The market and the temple/16 - The great Duns Scotus interpreted the version of the "golden rule" of the Gospels as a rule of economic sociality.
By Luigino Bruni
Published 21/02/2021 in Avvenire.
Private property is fair when it is about preserving peace, safeguarding Abel, that is, defending what is "yours" before what is "mine", especially that which belongs to the poor.
The main protagonists of the great change that the European economic "spirit" underwent between the thirteenth and fourteenth centuries were the Franciscans and Dominicans, who transformed the image of the merchant from an enemy of the common good to its first builder. From the heart of the cities, the Mendicants saw things differently from what could be seen from the green valleys of the abbeys. They saw that good work was not only what was performed in the monasteries and holy time was not only the liturgical one, because there was also a holiness in the time and hours of all, and the lay bell of the municipal towers was no less noble and Christian than the sundial of the monks. Observing the hours and days of artisans, artists and merchants, they discovered another ora et labora, different but not inferior to that of the monasteries. Hence, the concept of "brother work" ("fratello lavoro") was born. Humanism and the Renaissance flourished from this continuous dialogue-dialectic between a very important heaven and an equally important earth, between a very present life-beyond and an equally present life-on-this-side, between the expectation of the not-yet and the commitment to the already here.
Vocation-work did not just come out of the monasteries with the Protestant Reformation; it had already emerged in the thirteenth century thanks to the work of the mendicant orders. These were not important for the birth of the new economy merely as confessors, preachers and pastors of merchants and artisans, but also and perhaps above all, as theologians. Among the greatest of them, we find Duns Scotus, the great Scottish Franciscan, a magister in Oxford, Cambridge, Paris and Cologne. A genius of absolute value, one of the greatest talents that has ever moved across theology and philosophy. Scotus (1265/1266-1308) also dealt with economics - this was the Middle Ages: the very great were interested in the Trinity and money, because they knew that after the Word made flesh a quaestio on the right price had the same theological dignity as one on the redemption.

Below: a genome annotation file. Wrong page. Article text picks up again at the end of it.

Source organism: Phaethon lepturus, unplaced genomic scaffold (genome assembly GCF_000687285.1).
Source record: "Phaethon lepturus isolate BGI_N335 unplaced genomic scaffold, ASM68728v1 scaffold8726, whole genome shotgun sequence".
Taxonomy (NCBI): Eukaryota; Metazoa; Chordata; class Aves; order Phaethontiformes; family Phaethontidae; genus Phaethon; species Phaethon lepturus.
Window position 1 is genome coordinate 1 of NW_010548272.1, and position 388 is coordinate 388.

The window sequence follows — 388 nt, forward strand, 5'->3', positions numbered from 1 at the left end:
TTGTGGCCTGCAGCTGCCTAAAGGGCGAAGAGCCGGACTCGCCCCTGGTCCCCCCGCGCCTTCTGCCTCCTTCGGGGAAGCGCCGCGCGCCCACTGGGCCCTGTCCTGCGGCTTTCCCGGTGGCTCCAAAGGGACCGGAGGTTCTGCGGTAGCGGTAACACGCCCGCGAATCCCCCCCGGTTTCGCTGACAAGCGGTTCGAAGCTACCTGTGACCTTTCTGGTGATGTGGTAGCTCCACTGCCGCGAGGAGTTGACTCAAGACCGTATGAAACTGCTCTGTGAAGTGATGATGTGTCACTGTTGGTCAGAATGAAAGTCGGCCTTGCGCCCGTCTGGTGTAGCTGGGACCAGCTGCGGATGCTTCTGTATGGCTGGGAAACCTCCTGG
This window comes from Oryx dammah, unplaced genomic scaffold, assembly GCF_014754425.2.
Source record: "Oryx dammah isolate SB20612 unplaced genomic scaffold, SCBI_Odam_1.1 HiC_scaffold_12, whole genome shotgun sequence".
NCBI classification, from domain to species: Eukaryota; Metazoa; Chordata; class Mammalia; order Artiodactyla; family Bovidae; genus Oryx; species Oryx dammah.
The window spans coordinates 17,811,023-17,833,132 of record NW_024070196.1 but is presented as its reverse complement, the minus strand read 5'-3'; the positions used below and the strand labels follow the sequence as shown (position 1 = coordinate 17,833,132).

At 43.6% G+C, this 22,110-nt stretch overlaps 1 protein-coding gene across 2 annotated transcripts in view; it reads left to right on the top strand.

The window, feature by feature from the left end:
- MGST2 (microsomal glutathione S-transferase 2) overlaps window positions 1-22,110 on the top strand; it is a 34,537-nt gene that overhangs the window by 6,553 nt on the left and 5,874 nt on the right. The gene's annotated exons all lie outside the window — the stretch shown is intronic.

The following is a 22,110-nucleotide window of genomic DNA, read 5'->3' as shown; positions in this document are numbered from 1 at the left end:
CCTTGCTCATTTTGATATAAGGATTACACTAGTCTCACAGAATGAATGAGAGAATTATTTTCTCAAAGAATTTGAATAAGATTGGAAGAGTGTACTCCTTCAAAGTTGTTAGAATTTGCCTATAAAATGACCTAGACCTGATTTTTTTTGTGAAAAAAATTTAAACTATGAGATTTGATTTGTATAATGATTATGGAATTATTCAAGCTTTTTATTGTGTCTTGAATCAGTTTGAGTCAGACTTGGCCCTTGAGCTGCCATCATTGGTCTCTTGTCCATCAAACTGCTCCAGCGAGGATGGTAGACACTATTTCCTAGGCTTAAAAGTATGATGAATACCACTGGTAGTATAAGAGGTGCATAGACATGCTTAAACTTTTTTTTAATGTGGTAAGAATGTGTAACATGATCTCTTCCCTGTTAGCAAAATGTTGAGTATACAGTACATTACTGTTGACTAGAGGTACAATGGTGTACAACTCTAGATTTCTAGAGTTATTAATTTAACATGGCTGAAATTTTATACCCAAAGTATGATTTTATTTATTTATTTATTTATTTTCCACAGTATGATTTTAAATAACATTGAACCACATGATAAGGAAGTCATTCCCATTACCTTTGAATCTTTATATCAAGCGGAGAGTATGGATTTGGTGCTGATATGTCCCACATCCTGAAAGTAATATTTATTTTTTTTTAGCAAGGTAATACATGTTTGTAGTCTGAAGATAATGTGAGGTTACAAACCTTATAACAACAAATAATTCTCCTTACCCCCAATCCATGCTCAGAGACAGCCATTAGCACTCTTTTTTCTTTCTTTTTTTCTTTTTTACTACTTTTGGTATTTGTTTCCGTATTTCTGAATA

His Commentary on the Sentences of Pietro Lombardo, known as Ordinatio (1303-1304), states the following: «The forms of exchange are practically based on the laws of nature: do to others what you would have them do to you» (quoted in Leonardo Sileo, Elements of economic ethics in Duns Scotus/Elementi di etica economica in Duns Scoto, p.6). Here Scotus interprets the version of the "golden rule" of the Gospels (Matthew 7,12 and Luke 6,31) as a rule of economic sociality. Reciprocity in commercial exchange is seen as a way in which evangelical reciprocity is expressed. To those first qualified observers, the market did not appear only as a new form of civil relations, but also as a new concretization of the law of mutual love. In fact, in essence, market exchange can be seen as a form of "mutual assistance", as Antonio Genovesi would go on to repeat in the eighteenth century, where people satisfy each other's needs through goods. If we were able to look from above and with a non-ideological gaze at what happens in the markets of the world, as those first theologians in fact did in part, we would see an immense, highly dense network of relationships that allow men and women to get the things they need. Things that without the existence of markets they could only obtain by gift or robbery, the former too scarce and the latter thoroughly uncivilized.
While they kept "pauper prestige" to themselves and observed the absolute prohibition on handling money, those Franciscans found themselves at the right spiritual distance from the markets and wealth to understand and explain them both in their essence. The positive and generous gaze on their world did not ignore the sad fate of those who were excluded from that network of reciprocal exchange, and for whom the Mendicants worked very hard, giving life to thousands of assistance initiatives. However, they were also able to view market exchange not as an enemy of the poor, but as an opportunity for everyone. So much so, that Scotus even advises the princes of cities with few merchants to do everything to attract them: «In a poor country of merchants, a good legislator should attract merchants; even by paying them handsomely, and finding the necessary sustenance for their families as well» (Ordinatio, IV).
The theological esteem of the impoverished Franciscans and Dominicans for the merchants arises from their life in the heart of the cities and adheres to the idea on the limit of private property
Catalan Franciscan Francesc Eiximenis (1330-1409), scholar and follower of Duns Scotus, thought along the same lines. The Twelfth book (El Dotzè) of his Summary of Theology (Summa Theologica), The Christian (Lo Crestià, in his language), written between 1385 and 1392, contains a broad and original treatment on political economy and money, in which he develops and strengthens the civilizing aspect and function of the market - civilitas. It contains several highly important and original concepts. One of these touches the pillar of every civil economic ethics, namely the conflict between revenues and profits: «It must be forbidden for all those who can carry out commercial activities to buy perpetual and life annuities», since revenues destroy the good and civil earnings of merchants, which are essential for the community. The competence that merchants have with «words and contracts», their discursive and relational art and skill favours «every kind of qualified and friendly relationship» (I,1). This is why Barcelona (which he saw as a civitas perfecta) must not «excessively promote honorific office», but rather encourage the development of the merchant class. On the opposite side to that of the merchant, we find the "miser", the main enemy of a city, because he prevents currency from circulating thereby spreading development and civilization: «He must not have the right to live in the city, nor to no reason should he be allowed to hold a position or an office in the community, since he is a dissipator of civilitas, an integral enemy of the truth, a falsifier of friendship» (I,1). It is interesting to note that avarice here is seen as a vice of those who earn a revenue, not as a merchant's disease.